Unsurprisingly enough, and given that the economic and political environment across Europe has deteriorated since 2019 while far right ideas and parties have become mainstream and normalized in many member states, the forecast for the 2024 European Parliament elections is that there will be a major shift to the right and the far right, while center-left and green parties will lose seats. So, while we may still not witness a “new dawn” for the far right in 2024, it is quite certain that far right and hardline conservative parties will emerge as the third-biggest political force in the next European Parliament. The only consolation from this ominous development is that, for the time being, the far right is divided. Marine Le Pen, the leader of the National Rally party in France, has distanced herself from Germany’s AfD (Alternative für Deutschland) and is making overtures to Italy’s Giorgia Meloni, who has emerged in the last two years as Europe’s most powerful right-wing leader and is now widely regarded as a kingmaker ahead of the European elections.

Unlike the German far right AfD, and perhaps Le Pen’s National Rally, Meloni does not want to dismantle the EU (she has not delivered on her election campaign promise to clash with the European Union elites) and has even tried to convince people that she rejects fascism, claiming it cannot coexist with democracy and that her far right party Brothers of Italy has consigned fascism to history. Nonetheless, her migration policy and domestic policy measures, particularly in the areas of civil rights and social and cultural values, show that she is clearly pursuing a far right agenda, and her rhetoric finds a strong resonance with people who are drawn to fascism. Even so, Meloni has succeeded in being seen as a reliable partner of NATO and the U.S., while her foreign policy stances on Ukraine and Israel have erased whatever worries Brussels and Washington may initially have had about her leadership.

Of course, it remains to be seen whether Meloni will align herself with the center-right or with the far right in the new European Parliament. The question about whether Meloni is a pragmatist or an ideological politician may very well be answered by the strategy that she decides to adopt in her role “as a kingmaker for the EU.” But the bigger question is whether this really matters much. The EU is failing Europe’s citizens, and perhaps a case can be made that it is disillusionment more than anything else that is driving Europeans to the far right since all mainstream political parties across the continent remain pro-EU. As a case in point, the far right is surging even in Ireland — and this is a country that had never before had a far right movement.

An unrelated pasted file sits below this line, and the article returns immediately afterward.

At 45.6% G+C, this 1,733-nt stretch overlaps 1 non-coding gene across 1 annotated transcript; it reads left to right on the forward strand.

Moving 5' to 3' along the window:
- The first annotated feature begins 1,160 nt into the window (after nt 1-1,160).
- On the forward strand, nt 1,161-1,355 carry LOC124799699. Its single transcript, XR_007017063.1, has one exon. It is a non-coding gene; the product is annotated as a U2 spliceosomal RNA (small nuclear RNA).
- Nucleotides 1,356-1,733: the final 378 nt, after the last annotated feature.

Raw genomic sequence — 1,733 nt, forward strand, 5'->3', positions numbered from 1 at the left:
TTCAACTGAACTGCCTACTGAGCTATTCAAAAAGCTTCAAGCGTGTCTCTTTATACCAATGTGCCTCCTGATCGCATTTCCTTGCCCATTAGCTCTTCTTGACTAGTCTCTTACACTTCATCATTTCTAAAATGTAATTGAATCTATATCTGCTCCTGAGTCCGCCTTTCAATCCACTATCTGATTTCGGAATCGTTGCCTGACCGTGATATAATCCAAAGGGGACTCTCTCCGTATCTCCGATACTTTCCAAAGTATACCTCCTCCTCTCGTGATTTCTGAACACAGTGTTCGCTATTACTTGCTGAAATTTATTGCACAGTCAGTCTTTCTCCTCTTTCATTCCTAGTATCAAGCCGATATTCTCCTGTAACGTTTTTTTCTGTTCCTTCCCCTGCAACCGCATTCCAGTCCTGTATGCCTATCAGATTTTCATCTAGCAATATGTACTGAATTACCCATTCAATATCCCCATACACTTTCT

There are many factors — such as deindustrialization, profound economic inequalities, the decline of the welfare state and the failure of the left — that have contributed to the rise of extreme right-wing parties and movements in Europe. However, the most consistent theme of the far right’s platform is opposition to immigration, and occasionally opposition to feminism and to LGBTQ rights. It is also mainly anti-immigrant sentiment that is fueling the surge of far right politics in Ireland. In Germany, support for the AfD stems largely from opposition to the country’s policies on migration.

In sum, the reasons for the rise and surge of the far right in Europe abound; thus, there needs to be a multilevel strategy to confront the monsters of neo-fascism. Moreover, the results of the upcoming EU elections will surely tell us a great deal about the contemporary European state of mind and what may lie ahead for the continent. A “new dawn” for the far right isn’t out of the question. But even then, the European situation may not be as dramatic as the one facing U.S. voters in November, where their choice for the highest office in the land is between a former president who was rated by scholars as the worst president in U.S. history and is now convicted of falsifying business records, and an incumbent who is seen by many, both at home and abroad, as a war criminal.